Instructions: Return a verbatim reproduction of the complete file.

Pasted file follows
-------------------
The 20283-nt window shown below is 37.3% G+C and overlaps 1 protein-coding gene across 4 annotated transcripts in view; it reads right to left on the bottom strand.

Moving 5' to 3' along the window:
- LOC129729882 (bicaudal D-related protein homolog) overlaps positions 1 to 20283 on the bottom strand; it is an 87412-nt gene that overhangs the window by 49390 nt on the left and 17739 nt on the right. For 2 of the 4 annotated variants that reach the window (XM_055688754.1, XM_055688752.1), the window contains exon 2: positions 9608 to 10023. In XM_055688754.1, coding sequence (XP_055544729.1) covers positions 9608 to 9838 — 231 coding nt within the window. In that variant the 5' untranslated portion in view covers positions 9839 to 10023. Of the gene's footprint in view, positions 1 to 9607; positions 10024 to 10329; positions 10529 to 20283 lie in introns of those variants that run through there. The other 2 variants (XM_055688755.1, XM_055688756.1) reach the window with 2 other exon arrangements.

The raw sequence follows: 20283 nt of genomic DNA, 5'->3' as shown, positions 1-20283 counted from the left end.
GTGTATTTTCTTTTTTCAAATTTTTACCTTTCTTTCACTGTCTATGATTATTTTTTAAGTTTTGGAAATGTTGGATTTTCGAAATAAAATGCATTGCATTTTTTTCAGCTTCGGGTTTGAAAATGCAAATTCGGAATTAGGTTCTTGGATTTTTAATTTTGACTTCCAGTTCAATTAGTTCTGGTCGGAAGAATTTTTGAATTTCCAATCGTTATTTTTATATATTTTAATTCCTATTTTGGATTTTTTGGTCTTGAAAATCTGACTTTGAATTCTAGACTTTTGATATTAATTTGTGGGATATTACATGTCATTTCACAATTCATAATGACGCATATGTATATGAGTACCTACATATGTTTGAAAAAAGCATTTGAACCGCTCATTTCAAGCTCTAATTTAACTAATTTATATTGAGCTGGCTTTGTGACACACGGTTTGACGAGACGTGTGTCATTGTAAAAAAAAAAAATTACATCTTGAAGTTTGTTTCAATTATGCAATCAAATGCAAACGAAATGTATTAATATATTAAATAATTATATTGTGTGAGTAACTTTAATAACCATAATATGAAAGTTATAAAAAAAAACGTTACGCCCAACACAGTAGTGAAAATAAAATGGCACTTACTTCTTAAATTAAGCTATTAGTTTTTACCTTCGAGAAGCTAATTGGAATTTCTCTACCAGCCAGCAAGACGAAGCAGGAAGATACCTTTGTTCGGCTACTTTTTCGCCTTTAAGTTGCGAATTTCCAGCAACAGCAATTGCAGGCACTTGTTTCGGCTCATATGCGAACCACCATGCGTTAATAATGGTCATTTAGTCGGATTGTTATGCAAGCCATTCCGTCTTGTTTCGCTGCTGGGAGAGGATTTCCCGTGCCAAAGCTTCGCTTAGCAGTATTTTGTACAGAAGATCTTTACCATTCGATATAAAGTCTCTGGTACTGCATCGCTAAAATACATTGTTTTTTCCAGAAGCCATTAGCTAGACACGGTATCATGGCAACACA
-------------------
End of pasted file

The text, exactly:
The 20283-nt window shown below is 37.3% G+C and overlaps 1 protein-coding gene across 4 annotated transcripts in view; it reads right to left on the bottom strand.

Moving 5' to 3' along the window:
- LOC129729882 (bicaudal D-related protein homolog) overlaps positions 1 to 20283 on the bottom strand; it is an 87412-nt gene that overhangs the window by 49390 nt on the left and 17739 nt on the right. For 2 of the 4 annotated variants that reach the window (XM_055688754.1, XM_055688752.1), the window contains exon 2: positions 9608 to 10023. In XM_055688754.1, coding sequence (XP_055544729.1) covers positions 9608 to 9838 — 231 coding nt within the window. In that variant the 5' untranslated portion in view covers positions 9839 to 10023. Of the gene's footprint in view, positions 1 to 9607; positions 10024 to 10329; positions 10529 to 20283 lie in introns of those variants that run through there. The other 2 variants (XM_055688755.1, XM_055688756.1) reach the window with 2 other exon arrangements.

The raw sequence follows: 20283 nt of genomic DNA, 5'->3' as shown, positions 1-20283 counted from the left end.
GTGTATTTTCTTTTTTCAAATTTTTACCTTTCTTTCACTGTCTATGATTATTTTTTAAGTTTTGGAAATGTTGGATTTTCGAAATAAAATGCATTGCATTTTTTTCAGCTTCGGGTTTGAAAATGCAAATTCGGAATTAGGTTCTTGGATTTTTAATTTTGACTTCCAGTTCAATTAGTTCTGGTCGGAAGAATTTTTGAATTTCCAATCGTTATTTTTATATATTTTAATTCCTATTTTGGATTTTTTGGTCTTGAAAATCTGACTTTGAATTCTAGACTTTTGATATTAATTTGTGGGATATTACATGTCATTTCACAATTCATAATGACGCATATGTATATGAGTACCTACATATGTTTGAAAAAAGCATTTGAACCGCTCATTTCAAGCTCTAATTTAACTAATTTATATTGAGCTGGCTTTGTGACACACGGTTTGACGAGACGTGTGTCATTGTAAAAAAAAAAAATTACATCTTGAAGTTTGTTTCAATTATGCAATCAAATGCAAACGAAATGTATTAATATATTAAATAATTATATTGTGTGAGTAACTTTAATAACCATAATATGAAAGTTATAAAAAAAAACGTTACGCCCAACACAGTAGTGAAAATAAAATGGCACTTACTTCTTAAATTAAGCTATTAGTTTTTACCTTCGAGAAGCTAATTGGAATTTCTCTACCAGCCAGCAAGACGAAGCAGGAAGATACCTTTGTTCGGCTACTTTTTCGCCTTTAAGTTGCGAATTTCCAGCAACAGCAATTGCAGGCACTTGTTTCGGCTCATATGCGAACCACCATGCGTTAATAATGGTCATTTAGTCGGATTGTTATGCAAGCCATTCCGTCTTGTTTCGCTGCTGGGAGAGGATTTCCCGTGCCAAAGCTTCGCTTAGCAGTATTTTGTACAGAAGATCTTTACCATTCGATATAAAGTCTCTGGTACTGCATCGCTAAAATACATTGTTTTTTCCAGAAGCCATTAGCTAGACACGGTATCATGGCAACACA